Analysis by CreditSights questions industry estimates that roughly a quarter of alternative reinsurance capital was exposed to losses from hurricanes Harvey, Irma, and Maria, adding that the majority of capital markets losses have been assumed by structures outside of the catastrophe bond space.
While still uncertain and subject to change, insurance and reinsurance market commentary suggests losses between $70 billion and $100 billion from the three hurricanes, which hit parts of the U.S. and the Caribbean during the third quarter of 2017.
The impact to the insurance-linked securities (ILS) space from the hurricanes remains even more uncertain than the industry-wide loss estimate, but rating agency A.M. Best recently said that it expects the alternative capital space to assume somewhere between $20 billion and $25 billion of the hit, based on an overall re/insurance industry loss of $90 billion.
In a recent report, CreditSights questioned A.M. Best's prediction that roughly a quarter of the overall industry loss will be assumed by the alternative reinsurance capital space, stating, "we have found it almost impossible to validate."
Regarding the catastrophe bond sub-sector of the ILS space, CreditSights analysts said it is too early to have a strong view on any deals that might be at risk, with an estimated $24 billion of the $30 billion+ catastrophe bond market representing the P&C space, with around $7 billion of this being focused on Florida risks.
"More importantly, a quick scan of recently issued cat bonds highlight the fact that most of them are currently Unrated which adds further barriers to any public disclosure. Unfortunately, this lack of transparency around alternative capital instruments is a stumbling point to quantifying the losses suffered by capital markets," said analysts.
Adding; "Nevertheless, we do not expect cat bonds to be face severe write-downs because of the relatively high trigger levels and the fact that each individual hurricane was not severe enough."
Ultimately, CreditSights isn't in any doubt that some cat bonds will be triggered by recent events (as has been witnessed), but stressed uncertainty surrounding the impact, with much of the loss to the capital markets expected to be assumed by other forms of ILS.
"Assuming that most cat bonds will not be triggered because of the relatively high trigger levels and the fact that each individual nat cat event was not material enough, we believe that most of the losses will be carried by other forms of alternative capital like sidecars, industry loss warrants (ILWs) and collateralised reinsurance covers," said analysts.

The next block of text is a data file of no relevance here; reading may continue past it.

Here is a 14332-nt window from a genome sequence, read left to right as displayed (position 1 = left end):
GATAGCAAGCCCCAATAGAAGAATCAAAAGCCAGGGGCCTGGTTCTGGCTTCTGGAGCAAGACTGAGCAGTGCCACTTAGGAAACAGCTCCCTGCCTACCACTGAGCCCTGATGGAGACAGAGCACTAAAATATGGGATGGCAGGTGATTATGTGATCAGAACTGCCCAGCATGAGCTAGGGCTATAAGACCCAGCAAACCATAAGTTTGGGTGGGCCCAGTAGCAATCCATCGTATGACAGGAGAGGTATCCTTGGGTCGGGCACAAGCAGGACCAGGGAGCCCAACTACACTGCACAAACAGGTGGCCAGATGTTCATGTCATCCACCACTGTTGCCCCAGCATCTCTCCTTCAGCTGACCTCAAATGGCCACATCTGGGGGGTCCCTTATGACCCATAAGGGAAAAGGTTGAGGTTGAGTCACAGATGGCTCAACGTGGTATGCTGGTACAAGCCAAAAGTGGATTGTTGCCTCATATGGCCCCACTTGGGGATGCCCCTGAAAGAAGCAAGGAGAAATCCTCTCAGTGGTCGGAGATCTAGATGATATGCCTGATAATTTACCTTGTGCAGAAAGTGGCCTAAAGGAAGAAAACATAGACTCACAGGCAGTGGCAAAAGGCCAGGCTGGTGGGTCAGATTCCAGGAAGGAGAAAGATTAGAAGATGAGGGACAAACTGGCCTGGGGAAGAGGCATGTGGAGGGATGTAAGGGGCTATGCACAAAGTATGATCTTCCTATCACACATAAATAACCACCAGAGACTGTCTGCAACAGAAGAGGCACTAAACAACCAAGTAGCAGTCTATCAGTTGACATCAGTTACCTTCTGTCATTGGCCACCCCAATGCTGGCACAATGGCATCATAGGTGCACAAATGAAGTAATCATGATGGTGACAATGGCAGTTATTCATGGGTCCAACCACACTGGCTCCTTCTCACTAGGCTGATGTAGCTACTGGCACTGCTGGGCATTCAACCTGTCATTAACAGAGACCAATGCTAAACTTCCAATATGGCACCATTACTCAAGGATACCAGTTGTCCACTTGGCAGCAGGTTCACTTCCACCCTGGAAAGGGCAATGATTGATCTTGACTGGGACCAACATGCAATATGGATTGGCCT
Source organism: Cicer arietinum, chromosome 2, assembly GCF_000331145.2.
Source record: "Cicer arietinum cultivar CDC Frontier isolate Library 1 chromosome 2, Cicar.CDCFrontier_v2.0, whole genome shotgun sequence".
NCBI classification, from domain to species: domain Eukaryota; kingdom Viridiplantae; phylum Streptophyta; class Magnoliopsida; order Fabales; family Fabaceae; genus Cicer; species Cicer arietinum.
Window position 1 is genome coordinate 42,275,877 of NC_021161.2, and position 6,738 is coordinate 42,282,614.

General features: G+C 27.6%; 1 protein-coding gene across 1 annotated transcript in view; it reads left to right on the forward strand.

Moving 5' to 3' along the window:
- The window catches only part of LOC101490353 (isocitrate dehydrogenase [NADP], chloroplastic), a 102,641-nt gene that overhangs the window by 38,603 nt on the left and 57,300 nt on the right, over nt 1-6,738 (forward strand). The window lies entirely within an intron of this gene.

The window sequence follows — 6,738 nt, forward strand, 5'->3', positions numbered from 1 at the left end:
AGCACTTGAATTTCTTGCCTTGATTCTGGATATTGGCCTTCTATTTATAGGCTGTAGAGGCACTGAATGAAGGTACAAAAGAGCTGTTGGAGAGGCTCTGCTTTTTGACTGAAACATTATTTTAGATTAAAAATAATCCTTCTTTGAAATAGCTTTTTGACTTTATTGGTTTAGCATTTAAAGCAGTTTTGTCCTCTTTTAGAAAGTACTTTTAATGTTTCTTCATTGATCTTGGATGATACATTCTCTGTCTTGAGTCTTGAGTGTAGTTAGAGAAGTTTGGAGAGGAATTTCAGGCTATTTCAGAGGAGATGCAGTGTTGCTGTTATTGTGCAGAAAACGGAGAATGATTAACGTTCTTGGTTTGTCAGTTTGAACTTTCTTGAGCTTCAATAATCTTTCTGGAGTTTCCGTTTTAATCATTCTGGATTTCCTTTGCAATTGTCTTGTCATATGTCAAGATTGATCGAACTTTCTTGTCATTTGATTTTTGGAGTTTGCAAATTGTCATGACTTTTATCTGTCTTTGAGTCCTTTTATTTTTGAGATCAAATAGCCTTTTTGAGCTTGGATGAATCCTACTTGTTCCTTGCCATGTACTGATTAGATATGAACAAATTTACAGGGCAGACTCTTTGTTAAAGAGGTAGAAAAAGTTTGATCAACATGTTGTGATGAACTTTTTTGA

So, the message from CreditSights analysts is that while the catastrophe bond market has taken a hit from the hurricanes, albeit a smaller hit when compared with other and private forms of ILS, the lack of transparency across parts of the alternative reinsurance capital sector "is a stumbling point to quantifying the losses suffered by the capital markets."
It's incredibly difficult to know precisely how much of the losses from the hurricanes of 2017 have been shouldered by the ILS market, but the total is significant.
However, more significant is the way the ILS market has responded, reserved, paid claims and raised fresh capital to replace that which has been trapped, and prepared itself to trade forwards through the all-important 2018 reinsurance renewals and beyond.
It is not the size of the losses that matter so much as the way the ILS fund managers and investors are dealing with them.
So far it appears clear that the upshot of suffering the largest losses in the history of ILS is a larger ILS market. Once these specific catastrophes are completely paid out and dealt with, the ILS market will likely be larger still.
Does the difficulty in quantifying losses really matter then, with the ILS market less transparent than reinsurers who report their losses?
At this stage it seems not. The ceding companies have had their claims paid and returned to ILS players for fresh protection at 1/1, while investors have allocated more funds, suggesting that the all-important clients are more than happy with the way the market has performed.
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